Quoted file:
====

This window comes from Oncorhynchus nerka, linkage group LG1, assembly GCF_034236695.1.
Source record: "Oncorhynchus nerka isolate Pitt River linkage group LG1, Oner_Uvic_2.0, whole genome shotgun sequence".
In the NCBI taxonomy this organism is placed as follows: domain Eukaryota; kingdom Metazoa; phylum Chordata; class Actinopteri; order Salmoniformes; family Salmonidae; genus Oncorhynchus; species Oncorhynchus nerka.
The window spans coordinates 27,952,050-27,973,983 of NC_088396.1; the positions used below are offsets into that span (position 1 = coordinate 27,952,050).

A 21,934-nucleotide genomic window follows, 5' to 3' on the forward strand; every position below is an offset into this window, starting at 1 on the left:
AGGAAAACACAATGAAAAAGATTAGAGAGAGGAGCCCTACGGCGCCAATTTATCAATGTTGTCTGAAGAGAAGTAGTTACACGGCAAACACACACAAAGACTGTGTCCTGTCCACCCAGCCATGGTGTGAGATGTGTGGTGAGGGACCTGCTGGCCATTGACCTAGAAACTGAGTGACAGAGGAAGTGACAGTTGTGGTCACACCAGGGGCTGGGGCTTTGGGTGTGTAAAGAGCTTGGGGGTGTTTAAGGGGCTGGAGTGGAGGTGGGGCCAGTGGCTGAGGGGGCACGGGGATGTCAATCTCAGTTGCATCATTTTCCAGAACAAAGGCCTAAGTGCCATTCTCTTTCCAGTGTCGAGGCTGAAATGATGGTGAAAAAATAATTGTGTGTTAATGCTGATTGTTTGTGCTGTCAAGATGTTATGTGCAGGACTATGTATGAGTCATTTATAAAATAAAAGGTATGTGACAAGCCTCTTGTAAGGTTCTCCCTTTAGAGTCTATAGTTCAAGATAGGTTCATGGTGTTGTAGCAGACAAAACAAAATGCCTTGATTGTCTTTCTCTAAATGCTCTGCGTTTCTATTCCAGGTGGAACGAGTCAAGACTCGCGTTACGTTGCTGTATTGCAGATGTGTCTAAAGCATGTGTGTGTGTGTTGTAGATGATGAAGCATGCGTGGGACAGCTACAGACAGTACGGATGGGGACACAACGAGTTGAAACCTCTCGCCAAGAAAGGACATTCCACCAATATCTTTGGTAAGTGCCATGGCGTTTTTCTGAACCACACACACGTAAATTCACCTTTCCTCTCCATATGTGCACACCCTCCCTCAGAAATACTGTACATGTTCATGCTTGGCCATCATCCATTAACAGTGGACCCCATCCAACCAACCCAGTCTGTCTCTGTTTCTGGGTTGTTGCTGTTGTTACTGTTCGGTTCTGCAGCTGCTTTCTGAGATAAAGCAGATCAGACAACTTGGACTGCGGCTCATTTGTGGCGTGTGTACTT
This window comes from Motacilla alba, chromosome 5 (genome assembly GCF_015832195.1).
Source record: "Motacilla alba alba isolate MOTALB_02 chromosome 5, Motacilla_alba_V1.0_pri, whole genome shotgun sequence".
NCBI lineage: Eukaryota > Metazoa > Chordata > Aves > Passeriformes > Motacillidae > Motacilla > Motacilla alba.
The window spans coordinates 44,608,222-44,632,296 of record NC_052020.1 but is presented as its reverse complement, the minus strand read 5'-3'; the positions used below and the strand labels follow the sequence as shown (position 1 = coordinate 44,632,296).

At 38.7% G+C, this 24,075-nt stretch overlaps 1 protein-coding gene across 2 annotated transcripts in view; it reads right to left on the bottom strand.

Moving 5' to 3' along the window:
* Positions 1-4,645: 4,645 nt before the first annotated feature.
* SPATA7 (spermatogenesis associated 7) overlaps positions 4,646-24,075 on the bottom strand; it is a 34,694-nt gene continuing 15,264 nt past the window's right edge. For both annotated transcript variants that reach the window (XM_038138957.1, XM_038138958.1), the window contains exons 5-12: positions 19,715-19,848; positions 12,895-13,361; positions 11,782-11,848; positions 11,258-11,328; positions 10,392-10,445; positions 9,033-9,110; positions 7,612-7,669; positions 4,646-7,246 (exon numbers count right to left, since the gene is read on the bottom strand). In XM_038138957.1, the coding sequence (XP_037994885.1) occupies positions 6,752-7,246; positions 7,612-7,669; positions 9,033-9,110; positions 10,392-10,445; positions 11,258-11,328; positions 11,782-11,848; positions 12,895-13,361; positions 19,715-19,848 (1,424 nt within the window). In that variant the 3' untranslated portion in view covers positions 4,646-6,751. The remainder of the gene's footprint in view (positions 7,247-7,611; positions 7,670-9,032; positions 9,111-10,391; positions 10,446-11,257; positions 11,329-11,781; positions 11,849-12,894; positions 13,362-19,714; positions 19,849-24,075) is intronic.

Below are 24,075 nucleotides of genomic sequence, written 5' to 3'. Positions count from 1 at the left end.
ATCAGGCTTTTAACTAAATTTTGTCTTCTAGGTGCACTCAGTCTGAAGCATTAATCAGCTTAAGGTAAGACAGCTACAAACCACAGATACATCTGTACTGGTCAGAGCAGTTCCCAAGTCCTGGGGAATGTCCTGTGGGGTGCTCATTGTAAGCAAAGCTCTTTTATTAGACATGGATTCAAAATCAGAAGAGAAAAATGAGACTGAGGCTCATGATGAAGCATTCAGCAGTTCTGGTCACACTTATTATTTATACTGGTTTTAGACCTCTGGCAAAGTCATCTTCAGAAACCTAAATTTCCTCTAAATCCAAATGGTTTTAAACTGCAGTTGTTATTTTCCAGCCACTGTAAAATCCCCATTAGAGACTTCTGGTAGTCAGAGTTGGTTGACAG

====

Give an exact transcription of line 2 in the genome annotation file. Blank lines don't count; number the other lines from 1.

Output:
Source record: "Oncorhynchus nerka isolate Pitt River linkage group LG1, Oner_Uvic_2.0, whole genome shotgun sequence".